An AWAV friend—a secular French Jew who would no doubt refer to himself as non- or anti-Zionist—pointed to one possible unintended consequence of Macron’s words, which is its implication for France’s hate speech laws, notably the 1972 Loi Pleven:

Puisque antisionisme = antisémitisme, il sera donc désormais illégal en France de critiquer publiquement le sionisme et tout particulièrement d’émettre des réserves sur les pratiques des défenseurs du sionisme tel que mis en œuvre actuellement en marge du droit international par l’état d’Israël, au hasard et par exemple le développement constant des colonies en Cisjordanie occupée. Critiquer cela équivaut peu ou prou à tenir des propos antisémites.

Then there was the very presence of Netanyahu at the Vel’ d’Hiv commemoration. I initially chalked this up to diplomacy and realpolitik, as an astute maneuver by Macron to cultivate a relationship with the Israeli PM (as he did with Putin and Trump). But the symbolism of Bibi at the ceremony was difficult to swallow for many—president Reuven Rivlin would have been more palatable—and particularly the place of honor of the Israeli flag. The Rafle du Vel’ d’Hiv is a French (and German) story, not an Israeli one. It has nothing to do with Israel (which of course did not exist at the time). There was, objectively speaking, no good reason to invite any high Israeli dignitary to the event. Now Macron could have perhaps justified the Netanyahu invitation if this would eventually yield diplomatic dividends. But as we were reminded during his visit to Hungary last week, Netanyahu couldn’t care less about France or the European Union, both of which he disdains. The notion that France can exercise any influence over Israel when it comes to the “peace process” is the height of naïveté. So rolling out the red carpet for Bibi last Sunday was ill-advised on Macron’s part.

C’est tout ce que j’ai à dire, pour le moment au moins.

UPDATE: Emmanuel Macron, prior to the anti-Zionist/antisemitism brouhaha, got into hot water on social media for his words at the G20 press conference in Hamburg, on July 8th, in which he made a remark on the fertility rate in Africa that rubbed people the wrong way, including well-known specialists of the continent. Some on social media even went so far as call Macron a “racist”—which I saw myself—and with others comparing what he said in Hamburg with Nicolas Sarkozy’s notorious 2007 Dakar speech. As for the latter, it was precisely that: a text written by Sarkozy’s top political adviser and that Sarkozy presumably read over before delivering. What Macron said at the G20 was extemporaneous. He was responding to a question at a press conference from an Ivorian journalist about development aid to Africa and who mentioned the Marshall Plan, and with Macron responding as to why the Marshall Plan parallel is not an appropriate one for Africa today (watch it here, from 25:26). He would have no doubt rephrased what he said about African demography if he had had advance knowledge of the question—and perhaps not pronounced the word “civilisationnel“—but the fact of the matter is, nothing Macron said, substantively-speaking, was ill-considered or wrong. To call him “racist” is so ridiculous as to not merit a response.  And what he said cannot be compared to Sarkozy’s Dakar speech. Case closed.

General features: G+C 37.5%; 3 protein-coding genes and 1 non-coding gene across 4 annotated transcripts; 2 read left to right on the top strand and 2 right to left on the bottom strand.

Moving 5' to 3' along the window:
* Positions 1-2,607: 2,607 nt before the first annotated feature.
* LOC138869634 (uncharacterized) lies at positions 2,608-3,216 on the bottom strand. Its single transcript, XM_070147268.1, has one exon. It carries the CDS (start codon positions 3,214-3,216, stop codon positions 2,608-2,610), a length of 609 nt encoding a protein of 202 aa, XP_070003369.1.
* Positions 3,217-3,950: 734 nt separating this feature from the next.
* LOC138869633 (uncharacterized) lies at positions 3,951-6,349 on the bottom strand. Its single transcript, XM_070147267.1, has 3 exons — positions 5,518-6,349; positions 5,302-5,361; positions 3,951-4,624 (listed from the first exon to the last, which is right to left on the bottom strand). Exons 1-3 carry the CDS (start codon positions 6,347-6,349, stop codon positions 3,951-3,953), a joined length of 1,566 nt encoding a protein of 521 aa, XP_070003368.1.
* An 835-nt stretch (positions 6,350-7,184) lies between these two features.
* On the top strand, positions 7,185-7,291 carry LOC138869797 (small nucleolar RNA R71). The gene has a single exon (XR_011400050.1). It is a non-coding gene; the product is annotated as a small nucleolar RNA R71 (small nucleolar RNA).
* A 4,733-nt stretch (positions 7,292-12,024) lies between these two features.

Watching Macron at the press conference, one is struck by how smart, knowledgeable, and well-spoken he is. The total, 180° opposite of his counterpart outre-Atlantique, ça va de soi.

2nd UPDATE: Jacobin magazine has published (August 2nd) an English translation of Shlomo Sand’s “open letter to Emmanuel Macron.”

Bastille Day 2017

[update below]

The greatest parade in the world, as I say on every Bastille Day. Today’s was somewhat particular in view of the guest of honor, whom Emmanuel Macron invited to commemorate the centenary of America’s entry into World War I and the arrival of US troops in France. I was initially appalled by the specter of le gros con at the Place de la Concorde on France’s fête nationale but, after a few seconds of reflection, figured that it was totally normal that the president of the French Republic would invite the POTUS to Paris to mark the occasion, and all the more so as the parade was to be led by 190 American soldiers and with a flyover by US Air Force Thunderbirds and an F-22 Raptor.

As for the politics of the invitation, I think it was a shrewd move on Macron’s part. And Trump—who tweeted that the parade was “magnificent”—was clearly impressed and enjoyed himself. He looked like a boy seeing a military parade for the very first time (“Wow! Awesome! Why can’t we have parades like that?”). If that gets him gushing about France and enables Macron to roll him in the process, tant mieux.

The army marching band’s playing Daft Punk at the end: that was pretty cool IMO. I doubt anyone was expecting that one.